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His baptism - 01

St Augustine : Augustine

The turning point for Augustine in his conversion to the Christian religion happened in a garden of a house in Milan.
Its location is no longer known.
This happened late in the summer in the northern hemisphere in the year 386. 
Augustine then had many months to spend before his baptism at Easter 387.
To prepare for it, he went to a the house of a friend in the countryside at Cassiciacum near Milan as a place of retreat.    
He also wrote to the bishop of Milan, Ambrose, to apply for baptism at Easter the following year.
Augustine then received this preparation from Ambrose.
The catechumenate (RCIA) program known to many Catholics internationally today owes much to the practices of the early Church, particularly to Ambrose of Milan.
Augustine received baptism through the catechumenate program of Ambrose, and many Augnet readers today will see that the program today is generally identical with it.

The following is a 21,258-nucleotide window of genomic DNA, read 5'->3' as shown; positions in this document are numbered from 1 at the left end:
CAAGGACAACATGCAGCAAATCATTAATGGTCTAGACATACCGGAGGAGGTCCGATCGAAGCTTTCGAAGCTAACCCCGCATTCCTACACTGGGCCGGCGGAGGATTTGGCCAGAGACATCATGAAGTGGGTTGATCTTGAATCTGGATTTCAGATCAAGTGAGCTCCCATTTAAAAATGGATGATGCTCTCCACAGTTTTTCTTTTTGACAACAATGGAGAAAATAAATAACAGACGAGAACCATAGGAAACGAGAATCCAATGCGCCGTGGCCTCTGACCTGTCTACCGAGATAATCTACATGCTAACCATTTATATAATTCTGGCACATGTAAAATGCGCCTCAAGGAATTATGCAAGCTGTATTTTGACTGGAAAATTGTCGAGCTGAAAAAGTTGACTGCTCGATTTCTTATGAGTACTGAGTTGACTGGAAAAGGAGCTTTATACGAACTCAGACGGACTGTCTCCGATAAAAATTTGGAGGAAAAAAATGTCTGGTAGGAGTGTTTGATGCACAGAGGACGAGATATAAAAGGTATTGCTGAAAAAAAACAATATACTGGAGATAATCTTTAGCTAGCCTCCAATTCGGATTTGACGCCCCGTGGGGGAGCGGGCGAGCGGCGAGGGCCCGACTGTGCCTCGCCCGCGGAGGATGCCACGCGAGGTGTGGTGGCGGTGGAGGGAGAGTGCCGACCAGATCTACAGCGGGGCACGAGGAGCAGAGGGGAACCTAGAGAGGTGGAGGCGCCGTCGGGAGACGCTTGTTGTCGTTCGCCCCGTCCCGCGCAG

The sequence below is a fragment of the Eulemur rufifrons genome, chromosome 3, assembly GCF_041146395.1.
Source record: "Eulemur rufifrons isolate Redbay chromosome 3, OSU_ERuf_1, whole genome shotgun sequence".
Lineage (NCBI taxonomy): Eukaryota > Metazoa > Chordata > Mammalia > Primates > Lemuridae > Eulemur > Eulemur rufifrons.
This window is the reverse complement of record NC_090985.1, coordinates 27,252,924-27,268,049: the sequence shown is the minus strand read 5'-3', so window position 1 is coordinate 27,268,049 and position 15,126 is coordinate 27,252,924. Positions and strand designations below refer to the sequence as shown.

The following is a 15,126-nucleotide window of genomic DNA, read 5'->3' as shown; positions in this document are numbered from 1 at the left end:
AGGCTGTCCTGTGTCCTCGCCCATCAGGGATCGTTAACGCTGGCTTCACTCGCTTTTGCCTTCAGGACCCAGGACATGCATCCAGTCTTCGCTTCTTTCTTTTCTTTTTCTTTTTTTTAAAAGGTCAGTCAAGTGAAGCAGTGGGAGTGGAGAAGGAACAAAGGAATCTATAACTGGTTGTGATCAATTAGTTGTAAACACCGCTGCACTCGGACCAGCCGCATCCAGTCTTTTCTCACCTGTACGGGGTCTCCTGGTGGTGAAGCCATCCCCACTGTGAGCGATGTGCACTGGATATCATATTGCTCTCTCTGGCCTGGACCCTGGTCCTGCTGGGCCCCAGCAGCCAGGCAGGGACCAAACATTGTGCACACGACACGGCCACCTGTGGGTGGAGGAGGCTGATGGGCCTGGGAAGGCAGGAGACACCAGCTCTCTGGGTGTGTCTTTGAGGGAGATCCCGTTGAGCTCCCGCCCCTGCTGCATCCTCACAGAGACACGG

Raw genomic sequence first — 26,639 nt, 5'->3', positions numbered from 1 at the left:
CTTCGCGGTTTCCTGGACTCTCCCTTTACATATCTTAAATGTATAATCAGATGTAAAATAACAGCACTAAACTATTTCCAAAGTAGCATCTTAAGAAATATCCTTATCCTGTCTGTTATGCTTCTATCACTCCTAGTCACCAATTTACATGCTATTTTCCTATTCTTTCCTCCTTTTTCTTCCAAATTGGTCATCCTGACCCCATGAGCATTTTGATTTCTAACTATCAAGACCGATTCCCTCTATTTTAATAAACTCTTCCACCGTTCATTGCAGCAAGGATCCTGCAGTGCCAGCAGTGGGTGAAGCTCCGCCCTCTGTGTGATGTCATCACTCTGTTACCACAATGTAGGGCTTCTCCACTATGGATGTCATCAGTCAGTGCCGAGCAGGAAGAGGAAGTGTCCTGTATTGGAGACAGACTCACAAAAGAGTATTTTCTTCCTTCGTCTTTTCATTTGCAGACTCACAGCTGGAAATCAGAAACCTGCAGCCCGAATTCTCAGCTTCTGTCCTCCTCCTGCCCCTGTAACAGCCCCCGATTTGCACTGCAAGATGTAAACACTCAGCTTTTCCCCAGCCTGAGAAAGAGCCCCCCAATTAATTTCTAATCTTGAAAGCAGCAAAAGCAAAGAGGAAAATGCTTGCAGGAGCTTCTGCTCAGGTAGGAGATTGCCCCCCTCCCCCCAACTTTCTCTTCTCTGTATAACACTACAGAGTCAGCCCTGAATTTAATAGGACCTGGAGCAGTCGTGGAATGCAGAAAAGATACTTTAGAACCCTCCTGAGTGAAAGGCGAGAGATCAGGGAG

At the beginning of Lent in the year 387, Augustine, Alypius, and Adeodatus (the son of Augustine who was then aged fifteen years) had their names inscribed on the list of catechumens seeking baptism at Easter that year.
In Latin they were called competentes, or "seekers."
This required them to attend the religious instruction that the bishop Ambrose diligently gave daily to such persons.
These instructions were know as the Scrutinies, and thereby Ambrose came to know personally those seeking baptism.
(Paulinus, a contemporary who became the biographer of Ambrose, commented, "Ambrose used to do so much for the competentes as scarcely five bishops could do after his death.")
At each Scrutiny, Ambrose taught and also carefully tested the disposition of each candidate.
(At the time, the Christian religion was legally the required religion within the Empire, and Ambrose sought to delay any person who as yet was approaching baptism largely for non-spiritual reasons.)
Ceremonies followed the instructions: signing the candidates with the cross, exorcisms, the touching of the ears, and the giving of a copy of the Gospels.
Close to Easter itself there was the liturgical presentation of the Creed.
The practice in those times was that the copy was also ceremonially returned, symbolising that the candidates had all learned the profession of faith by heart and would preserve it from falling into the hands of non-believers.

(Continued on the next page.)

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